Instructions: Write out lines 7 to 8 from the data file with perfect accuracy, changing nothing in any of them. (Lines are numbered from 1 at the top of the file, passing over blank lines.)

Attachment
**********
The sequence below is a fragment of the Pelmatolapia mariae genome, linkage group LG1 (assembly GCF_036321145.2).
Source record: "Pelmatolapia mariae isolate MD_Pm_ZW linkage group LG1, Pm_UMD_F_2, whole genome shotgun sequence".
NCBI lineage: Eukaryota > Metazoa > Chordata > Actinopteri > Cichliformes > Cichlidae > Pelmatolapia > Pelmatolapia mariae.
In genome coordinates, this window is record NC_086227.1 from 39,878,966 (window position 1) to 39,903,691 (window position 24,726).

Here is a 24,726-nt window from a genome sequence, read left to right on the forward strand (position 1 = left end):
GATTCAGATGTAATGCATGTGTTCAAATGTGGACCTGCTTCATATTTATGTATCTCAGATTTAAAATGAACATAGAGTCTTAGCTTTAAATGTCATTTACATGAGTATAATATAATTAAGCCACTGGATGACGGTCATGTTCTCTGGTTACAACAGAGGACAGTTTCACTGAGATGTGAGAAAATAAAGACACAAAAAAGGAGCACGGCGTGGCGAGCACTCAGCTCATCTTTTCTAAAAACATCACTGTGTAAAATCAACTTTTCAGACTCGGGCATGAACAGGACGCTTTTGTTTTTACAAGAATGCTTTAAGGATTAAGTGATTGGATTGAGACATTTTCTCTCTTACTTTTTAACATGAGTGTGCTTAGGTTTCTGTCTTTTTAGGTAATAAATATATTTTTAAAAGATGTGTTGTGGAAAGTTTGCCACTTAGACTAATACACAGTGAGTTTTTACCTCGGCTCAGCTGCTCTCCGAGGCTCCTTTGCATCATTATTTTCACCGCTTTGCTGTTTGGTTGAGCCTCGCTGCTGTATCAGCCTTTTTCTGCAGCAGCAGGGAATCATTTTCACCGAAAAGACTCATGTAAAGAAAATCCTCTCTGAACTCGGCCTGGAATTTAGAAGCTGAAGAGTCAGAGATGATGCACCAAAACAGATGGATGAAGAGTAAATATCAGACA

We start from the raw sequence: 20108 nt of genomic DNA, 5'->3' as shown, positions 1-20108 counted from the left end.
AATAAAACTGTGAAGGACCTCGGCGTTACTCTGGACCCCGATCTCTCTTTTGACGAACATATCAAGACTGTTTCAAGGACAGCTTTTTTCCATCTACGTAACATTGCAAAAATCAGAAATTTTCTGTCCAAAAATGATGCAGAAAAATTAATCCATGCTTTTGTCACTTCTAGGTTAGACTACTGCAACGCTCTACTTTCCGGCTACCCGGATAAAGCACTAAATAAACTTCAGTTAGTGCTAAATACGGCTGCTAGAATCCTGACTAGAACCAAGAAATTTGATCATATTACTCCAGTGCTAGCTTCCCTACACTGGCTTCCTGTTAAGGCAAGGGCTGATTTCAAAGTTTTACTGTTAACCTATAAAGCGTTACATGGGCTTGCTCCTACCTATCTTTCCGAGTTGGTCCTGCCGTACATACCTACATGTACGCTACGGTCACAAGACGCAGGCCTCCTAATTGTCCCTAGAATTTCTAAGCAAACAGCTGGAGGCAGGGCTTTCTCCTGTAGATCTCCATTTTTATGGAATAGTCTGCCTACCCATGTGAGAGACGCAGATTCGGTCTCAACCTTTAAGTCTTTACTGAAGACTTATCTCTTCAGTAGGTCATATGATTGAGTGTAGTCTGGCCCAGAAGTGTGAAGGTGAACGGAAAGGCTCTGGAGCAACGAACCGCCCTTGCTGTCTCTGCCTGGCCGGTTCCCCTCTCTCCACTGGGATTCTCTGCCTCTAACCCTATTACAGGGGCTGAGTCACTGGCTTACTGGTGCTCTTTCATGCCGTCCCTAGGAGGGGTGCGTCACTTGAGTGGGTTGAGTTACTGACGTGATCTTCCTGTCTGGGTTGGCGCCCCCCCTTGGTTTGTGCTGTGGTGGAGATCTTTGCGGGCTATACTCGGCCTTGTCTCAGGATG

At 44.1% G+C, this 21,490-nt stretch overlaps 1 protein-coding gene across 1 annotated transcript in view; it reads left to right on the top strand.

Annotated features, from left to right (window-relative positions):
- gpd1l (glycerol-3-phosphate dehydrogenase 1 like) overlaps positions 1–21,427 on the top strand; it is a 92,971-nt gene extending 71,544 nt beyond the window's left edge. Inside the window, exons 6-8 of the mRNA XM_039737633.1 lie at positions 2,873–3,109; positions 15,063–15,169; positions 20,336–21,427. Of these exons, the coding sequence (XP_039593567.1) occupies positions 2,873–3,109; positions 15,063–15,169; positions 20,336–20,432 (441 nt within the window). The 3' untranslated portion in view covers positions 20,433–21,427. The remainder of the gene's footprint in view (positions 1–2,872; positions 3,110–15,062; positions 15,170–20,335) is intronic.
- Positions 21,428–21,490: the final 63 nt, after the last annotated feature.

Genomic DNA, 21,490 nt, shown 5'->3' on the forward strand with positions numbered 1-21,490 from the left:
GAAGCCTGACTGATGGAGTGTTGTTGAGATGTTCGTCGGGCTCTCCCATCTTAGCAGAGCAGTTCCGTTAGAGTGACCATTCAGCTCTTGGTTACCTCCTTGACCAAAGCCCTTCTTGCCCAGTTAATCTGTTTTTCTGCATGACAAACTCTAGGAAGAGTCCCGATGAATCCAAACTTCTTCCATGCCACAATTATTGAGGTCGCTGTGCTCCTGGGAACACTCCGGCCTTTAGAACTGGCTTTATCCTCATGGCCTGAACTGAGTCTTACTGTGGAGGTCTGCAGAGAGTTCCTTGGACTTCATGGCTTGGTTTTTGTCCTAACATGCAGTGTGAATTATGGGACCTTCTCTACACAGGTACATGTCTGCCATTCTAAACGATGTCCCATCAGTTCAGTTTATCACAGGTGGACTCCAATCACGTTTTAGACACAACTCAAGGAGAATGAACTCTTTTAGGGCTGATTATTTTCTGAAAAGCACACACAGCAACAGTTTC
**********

We start from the raw sequence: 20108 nt of genomic DNA, 5'->3' as shown, positions 1-20108 counted from the left end.
AATAAAACTGTGAAGGACCTCGGCGTTACTCTGGACCCCGATCTCTCTTTTGACGAACATATCAAGACTGTTTCAAGGACAGCTTTTTTCCATCTACGTAACATTGCAAAAATCAGAAATTTTCTGTCCAAAAATGATGCAGAAAAATTAATCCATGCTTTTGTCACTTCTAGGTTAGACTACTGCAACGCTCTACTTTCCGGCTACCCGGATAAAGCACTAAATAAACTTCAGTTAGTGCTAAATACGGCTGCTAGAATCCTGACTAGAACCAAGAAATTTGATCATATTACTCCAGTGCTAGCTTCCCTACACTGGCTTCCTGTTAAGGCAAGGGCTGATTTCAAAGTTTTACTGTTAACCTATAAAGCGTTACATGGGCTTGCTCCTACCTATCTTTCCGAGTTGGTCCTGCCGTACATACCTACATGTACGCTACGGTCACAAGACGCAGGCCTCCTAATTGTCCCTAGAATTTCTAAGCAAACAGCTGGAGGCAGGGCTTTCTCCTGTAGATCTCCATTTTTATGGAATAGTCTGCCTACCCATGTGAGAGACGCAGATTCGGTCTCAACCTTTAAGTCTTTACTGAAGACTTATCTCTTCAGTAGGTCATATGATTGAGTGTAGTCTGGCCCAGAAGTGTGAAGGTGAACGGAAAGGCTCTGGAGCAACGAACCGCCCTTGCTGTCTCTGCCTGGCCGGTTCCCCTCTCTCCACTGGGATTCTCTGCCTCTAACCCTATTACAGGGGCTGAGTCACTGGCTTACTGGTGCTCTTTCATGCCGTCCCTAGGAGGGGTGCGTCACTTGAGTGGGTTGAGTTACTGACGTGATCTTCCTGTCTGGGTTGGCGCCCCCCCTTGGTTTGTGCTGTGGTGGAGATCTTTGCGGGCTATACTCGGCCTTGTCTCAGGATG